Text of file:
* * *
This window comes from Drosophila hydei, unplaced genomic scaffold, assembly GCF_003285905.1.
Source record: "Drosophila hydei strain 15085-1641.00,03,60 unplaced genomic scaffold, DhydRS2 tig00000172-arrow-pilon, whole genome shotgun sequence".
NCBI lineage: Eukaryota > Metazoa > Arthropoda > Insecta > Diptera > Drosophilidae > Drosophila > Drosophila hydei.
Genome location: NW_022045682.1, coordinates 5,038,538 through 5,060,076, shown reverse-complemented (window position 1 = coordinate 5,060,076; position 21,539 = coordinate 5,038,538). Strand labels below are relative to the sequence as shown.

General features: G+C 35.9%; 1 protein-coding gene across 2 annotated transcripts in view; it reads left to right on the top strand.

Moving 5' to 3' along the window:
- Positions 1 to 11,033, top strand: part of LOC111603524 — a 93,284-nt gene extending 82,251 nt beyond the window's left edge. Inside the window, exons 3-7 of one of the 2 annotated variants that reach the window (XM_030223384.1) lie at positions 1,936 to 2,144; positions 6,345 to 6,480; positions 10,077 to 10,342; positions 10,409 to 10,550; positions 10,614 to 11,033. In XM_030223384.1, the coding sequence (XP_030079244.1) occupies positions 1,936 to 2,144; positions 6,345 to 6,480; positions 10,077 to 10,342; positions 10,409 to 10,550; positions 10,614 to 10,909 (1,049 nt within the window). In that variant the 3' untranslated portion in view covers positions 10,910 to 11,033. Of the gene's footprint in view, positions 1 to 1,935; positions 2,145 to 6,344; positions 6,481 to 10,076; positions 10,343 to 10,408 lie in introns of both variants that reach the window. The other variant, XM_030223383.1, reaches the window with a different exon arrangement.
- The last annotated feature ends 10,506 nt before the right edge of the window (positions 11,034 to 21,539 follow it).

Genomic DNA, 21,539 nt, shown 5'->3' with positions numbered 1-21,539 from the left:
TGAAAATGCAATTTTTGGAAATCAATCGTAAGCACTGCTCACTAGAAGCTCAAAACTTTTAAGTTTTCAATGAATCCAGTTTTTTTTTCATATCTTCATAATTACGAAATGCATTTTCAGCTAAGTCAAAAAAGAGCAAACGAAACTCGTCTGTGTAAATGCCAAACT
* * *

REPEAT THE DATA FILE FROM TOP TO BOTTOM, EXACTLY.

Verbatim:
This window comes from Drosophila hydei, unplaced genomic scaffold, assembly GCF_003285905.1.
Source record: "Drosophila hydei strain 15085-1641.00,03,60 unplaced genomic scaffold, DhydRS2 tig00000172-arrow-pilon, whole genome shotgun sequence".
NCBI lineage: Eukaryota > Metazoa > Arthropoda > Insecta > Diptera > Drosophilidae > Drosophila > Drosophila hydei.
Genome location: NW_022045682.1, coordinates 5,038,538 through 5,060,076, shown reverse-complemented (window position 1 = coordinate 5,060,076; position 21,539 = coordinate 5,038,538). Strand labels below are relative to the sequence as shown.

General features: G+C 35.9%; 1 protein-coding gene across 2 annotated transcripts in view; it reads left to right on the top strand.

Moving 5' to 3' along the window:
- Positions 1 to 11,033, top strand: part of LOC111603524 — a 93,284-nt gene extending 82,251 nt beyond the window's left edge. Inside the window, exons 3-7 of one of the 2 annotated variants that reach the window (XM_030223384.1) lie at positions 1,936 to 2,144; positions 6,345 to 6,480; positions 10,077 to 10,342; positions 10,409 to 10,550; positions 10,614 to 11,033. In XM_030223384.1, the coding sequence (XP_030079244.1) occupies positions 1,936 to 2,144; positions 6,345 to 6,480; positions 10,077 to 10,342; positions 10,409 to 10,550; positions 10,614 to 10,909 (1,049 nt within the window). In that variant the 3' untranslated portion in view covers positions 10,910 to 11,033. Of the gene's footprint in view, positions 1 to 1,935; positions 2,145 to 6,344; positions 6,481 to 10,076; positions 10,343 to 10,408 lie in introns of both variants that reach the window. The other variant, XM_030223383.1, reaches the window with a different exon arrangement.
- The last annotated feature ends 10,506 nt before the right edge of the window (positions 11,034 to 21,539 follow it).

Genomic DNA, 21,539 nt, shown 5'->3' with positions numbered 1-21,539 from the left:
TGAAAATGCAATTTTTGGAAATCAATCGTAAGCACTGCTCACTAGAAGCTCAAAACTTTTAAGTTTTCAATGAATCCAGTTTTTTTTTCATATCTTCATAATTACGAAATGCATTTTCAGCTAAGTCAAAAAAGAGCAAACGAAACTCGTCTGTGTAAATGCCAAACT